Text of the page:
Global Orange Market Post Irma October 23, 2017
How Irma will hurt the Global Orange recovery?
Let’s first gain some perspective, as there is a lot of rhetoric surrounding the impact of Hurricane Irma in Florida in September, not helped by some loose latest estimates from the USDA.
We all saw the impact Irma had through parts of Florida and the immediate damage it caused to many citrus groves in the region so it came as no surprise to hear of some catastrophic losses when the USDA released its October 12th assessment. What was a surprise to many was that the figures seemed to under estimate the real losses. Some of this confusion came as a result of when the assessments were done, many of which were done before Irma struck, with the only real counts after Irma being the forecast droppage. Think about it – how can you have a droppage on orange close to 50% but only estimate overall crop losses at 26%? The USDA has recently stood behind its figures but suggested its next report to be published in November will more accurately reflect the losses. The short statement in all of this – expect further reduced output figures in the coming weeks and months!
So we know that Florida producers are suffering but how does Irma’s impact affect the global supply situation – after all Florida’s contribution over recent year’s has been diminishing due to the long terms effects of citrus greening. Maybe you’re still one of the dreamers that believe Brazil is going to have such a good year that all will be saved? I hope not.
Brazil’s production forecasts are set to be mightily improved on last year but total production (Brazil and Florida combined) still falls well short of the 14-year average by as much as 15,000 MT of oil or if it’s easier to understand that’s somewhere between 30-35% of what would be classed as ‘normal’ in any given year. Bringing the market back to a reasonable balance this season was already going to be a challenge but those extra losses from Florida now make that challenge even greater. If we take Florida’s losses to be closer to that 50% droppage forecasted by the USDA, its oil output will be reduced by around 3,500 MT making the gap between this year’s total production and the 14 year average now closer to 20,000 MT. That is a huge number, which represents around 8 months of production!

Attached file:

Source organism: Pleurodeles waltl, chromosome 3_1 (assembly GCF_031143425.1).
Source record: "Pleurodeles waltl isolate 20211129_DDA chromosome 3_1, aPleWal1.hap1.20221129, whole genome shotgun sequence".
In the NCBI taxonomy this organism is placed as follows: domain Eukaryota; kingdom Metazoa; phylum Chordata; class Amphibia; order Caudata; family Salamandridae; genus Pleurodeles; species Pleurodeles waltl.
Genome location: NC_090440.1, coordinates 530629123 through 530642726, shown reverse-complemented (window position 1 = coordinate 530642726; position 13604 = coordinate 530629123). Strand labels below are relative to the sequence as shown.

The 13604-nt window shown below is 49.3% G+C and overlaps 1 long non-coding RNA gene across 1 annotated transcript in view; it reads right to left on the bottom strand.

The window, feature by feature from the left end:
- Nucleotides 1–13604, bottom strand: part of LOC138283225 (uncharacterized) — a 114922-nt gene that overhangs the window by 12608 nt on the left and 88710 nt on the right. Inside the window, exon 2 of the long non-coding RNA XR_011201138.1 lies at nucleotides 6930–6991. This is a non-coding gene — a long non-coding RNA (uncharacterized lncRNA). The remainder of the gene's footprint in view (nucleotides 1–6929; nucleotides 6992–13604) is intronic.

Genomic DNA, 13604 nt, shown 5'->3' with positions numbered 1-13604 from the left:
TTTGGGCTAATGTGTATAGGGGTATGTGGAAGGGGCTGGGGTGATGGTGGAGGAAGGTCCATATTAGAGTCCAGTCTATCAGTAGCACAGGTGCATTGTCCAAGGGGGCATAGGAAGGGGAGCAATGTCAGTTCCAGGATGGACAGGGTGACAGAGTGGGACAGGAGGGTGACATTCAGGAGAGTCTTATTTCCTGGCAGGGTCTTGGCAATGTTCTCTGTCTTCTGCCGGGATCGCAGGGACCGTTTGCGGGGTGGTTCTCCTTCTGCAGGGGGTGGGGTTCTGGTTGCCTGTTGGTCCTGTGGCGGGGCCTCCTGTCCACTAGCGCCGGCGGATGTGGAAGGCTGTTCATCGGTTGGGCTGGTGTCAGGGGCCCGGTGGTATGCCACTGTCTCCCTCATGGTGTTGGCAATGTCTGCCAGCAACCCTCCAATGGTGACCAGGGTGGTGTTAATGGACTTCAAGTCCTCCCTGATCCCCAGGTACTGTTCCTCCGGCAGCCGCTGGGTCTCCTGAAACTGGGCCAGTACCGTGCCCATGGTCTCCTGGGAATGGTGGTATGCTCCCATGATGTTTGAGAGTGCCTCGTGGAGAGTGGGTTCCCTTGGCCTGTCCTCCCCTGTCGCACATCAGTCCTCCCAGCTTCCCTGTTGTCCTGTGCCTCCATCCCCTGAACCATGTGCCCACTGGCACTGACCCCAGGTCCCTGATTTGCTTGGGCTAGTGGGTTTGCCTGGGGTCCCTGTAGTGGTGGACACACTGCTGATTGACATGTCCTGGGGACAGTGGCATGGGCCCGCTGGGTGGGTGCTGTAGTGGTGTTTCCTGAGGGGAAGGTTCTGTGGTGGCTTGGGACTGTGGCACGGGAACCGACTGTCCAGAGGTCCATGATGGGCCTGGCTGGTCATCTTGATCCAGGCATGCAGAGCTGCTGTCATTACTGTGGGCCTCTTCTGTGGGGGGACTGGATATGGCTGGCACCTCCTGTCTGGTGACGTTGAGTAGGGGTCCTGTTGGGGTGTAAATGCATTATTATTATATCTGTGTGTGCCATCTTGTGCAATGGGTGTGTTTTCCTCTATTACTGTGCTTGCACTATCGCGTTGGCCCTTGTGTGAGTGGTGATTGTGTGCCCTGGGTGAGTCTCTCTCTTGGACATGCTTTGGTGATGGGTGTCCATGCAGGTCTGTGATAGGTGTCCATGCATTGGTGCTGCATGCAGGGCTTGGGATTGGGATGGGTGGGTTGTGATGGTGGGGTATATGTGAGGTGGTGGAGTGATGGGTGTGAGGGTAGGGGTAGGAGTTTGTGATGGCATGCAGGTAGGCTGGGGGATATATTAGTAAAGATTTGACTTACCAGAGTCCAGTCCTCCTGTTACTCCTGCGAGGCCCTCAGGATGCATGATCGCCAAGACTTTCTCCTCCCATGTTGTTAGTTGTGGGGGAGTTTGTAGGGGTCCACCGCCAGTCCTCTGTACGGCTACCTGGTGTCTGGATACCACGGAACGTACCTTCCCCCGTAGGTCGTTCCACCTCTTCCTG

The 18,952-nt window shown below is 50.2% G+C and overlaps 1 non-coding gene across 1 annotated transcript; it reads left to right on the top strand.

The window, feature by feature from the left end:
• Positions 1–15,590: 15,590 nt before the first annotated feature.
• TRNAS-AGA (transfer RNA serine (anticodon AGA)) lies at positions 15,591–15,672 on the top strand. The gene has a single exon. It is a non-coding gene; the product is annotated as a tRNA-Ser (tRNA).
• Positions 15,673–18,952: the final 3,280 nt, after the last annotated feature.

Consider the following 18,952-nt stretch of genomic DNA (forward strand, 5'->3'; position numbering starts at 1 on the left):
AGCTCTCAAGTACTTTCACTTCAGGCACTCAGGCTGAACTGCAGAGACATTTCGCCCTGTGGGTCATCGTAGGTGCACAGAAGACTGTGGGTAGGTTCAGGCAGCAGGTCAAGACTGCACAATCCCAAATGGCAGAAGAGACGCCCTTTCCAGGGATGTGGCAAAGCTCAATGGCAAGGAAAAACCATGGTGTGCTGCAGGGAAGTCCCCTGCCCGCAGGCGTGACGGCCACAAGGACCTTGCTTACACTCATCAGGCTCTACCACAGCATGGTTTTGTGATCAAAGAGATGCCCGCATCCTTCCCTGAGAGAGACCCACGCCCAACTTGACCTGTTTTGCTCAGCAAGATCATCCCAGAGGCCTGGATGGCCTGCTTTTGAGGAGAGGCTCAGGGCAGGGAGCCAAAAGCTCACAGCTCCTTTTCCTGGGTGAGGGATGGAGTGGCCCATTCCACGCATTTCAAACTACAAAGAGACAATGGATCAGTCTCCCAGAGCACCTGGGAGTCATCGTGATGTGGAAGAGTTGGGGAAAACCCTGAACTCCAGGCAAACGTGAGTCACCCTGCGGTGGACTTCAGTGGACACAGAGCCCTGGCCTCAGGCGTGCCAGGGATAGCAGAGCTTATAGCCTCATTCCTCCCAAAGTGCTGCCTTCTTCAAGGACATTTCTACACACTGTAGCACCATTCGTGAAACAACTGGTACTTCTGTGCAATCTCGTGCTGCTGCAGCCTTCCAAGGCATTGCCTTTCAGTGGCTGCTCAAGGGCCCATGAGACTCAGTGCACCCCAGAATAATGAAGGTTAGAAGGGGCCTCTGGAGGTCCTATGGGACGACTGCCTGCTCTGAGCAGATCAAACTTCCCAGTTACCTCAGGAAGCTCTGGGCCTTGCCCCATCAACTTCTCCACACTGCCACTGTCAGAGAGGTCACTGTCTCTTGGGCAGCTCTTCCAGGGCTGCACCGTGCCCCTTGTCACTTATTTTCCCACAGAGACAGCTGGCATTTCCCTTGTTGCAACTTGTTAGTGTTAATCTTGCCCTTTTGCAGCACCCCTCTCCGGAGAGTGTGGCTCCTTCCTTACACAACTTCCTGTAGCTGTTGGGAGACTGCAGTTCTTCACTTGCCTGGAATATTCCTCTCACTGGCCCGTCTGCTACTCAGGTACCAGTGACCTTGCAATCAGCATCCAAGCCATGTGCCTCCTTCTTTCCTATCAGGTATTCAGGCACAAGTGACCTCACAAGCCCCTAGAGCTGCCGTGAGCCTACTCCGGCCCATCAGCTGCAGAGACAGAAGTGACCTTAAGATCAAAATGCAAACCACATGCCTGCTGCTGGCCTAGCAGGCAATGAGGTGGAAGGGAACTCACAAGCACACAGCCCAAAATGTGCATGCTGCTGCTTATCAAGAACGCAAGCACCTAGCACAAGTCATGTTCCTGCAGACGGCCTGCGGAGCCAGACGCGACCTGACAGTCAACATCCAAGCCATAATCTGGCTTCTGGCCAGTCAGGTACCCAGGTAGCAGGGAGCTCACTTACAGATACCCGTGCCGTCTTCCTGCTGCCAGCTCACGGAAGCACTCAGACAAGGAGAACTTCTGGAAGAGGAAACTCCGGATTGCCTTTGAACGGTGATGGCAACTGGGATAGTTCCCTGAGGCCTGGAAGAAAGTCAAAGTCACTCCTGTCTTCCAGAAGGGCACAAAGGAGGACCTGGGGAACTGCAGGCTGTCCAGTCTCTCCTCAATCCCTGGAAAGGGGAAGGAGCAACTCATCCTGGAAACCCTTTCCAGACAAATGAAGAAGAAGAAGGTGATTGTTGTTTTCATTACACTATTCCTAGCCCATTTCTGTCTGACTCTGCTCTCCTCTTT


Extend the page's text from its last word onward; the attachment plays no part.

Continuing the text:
As the Brazil season starts to churn out more oil during the last quarter of 2017, it does so with a huge backlog of orders to fulfil from last season. Pipelines are dry as are orange oil stocks around the world. Since Irma struck Florida, sales and enquiries have rocketed as many buyers look to cover requirements with prices almost becoming secondary to that of securing enough material. These combined pressures on the market have started to impact prices with increases as much as 10% seen in recent weeks. This on top of already record-breaking high prices.
Forgive the pessimism in all of this but sometimes we need a reality check. People are asking daily when will prices come down but there is no simple answer. Price is driven by many market dynamics, one of which is the supply situation. All I can say, having looked into the detail of the supply, is that I cannot see any factors during this season as to why supplies will improve enough to allow any softening in price, only the opposite. Expect continued upward pressure on prices until the figures start to suggest the market is re-balancing. In reality, this will not happen this season (ending June 2018) and will probably carry through to the 2018/19 season.
Jonpaul Howarth 23rd October 2017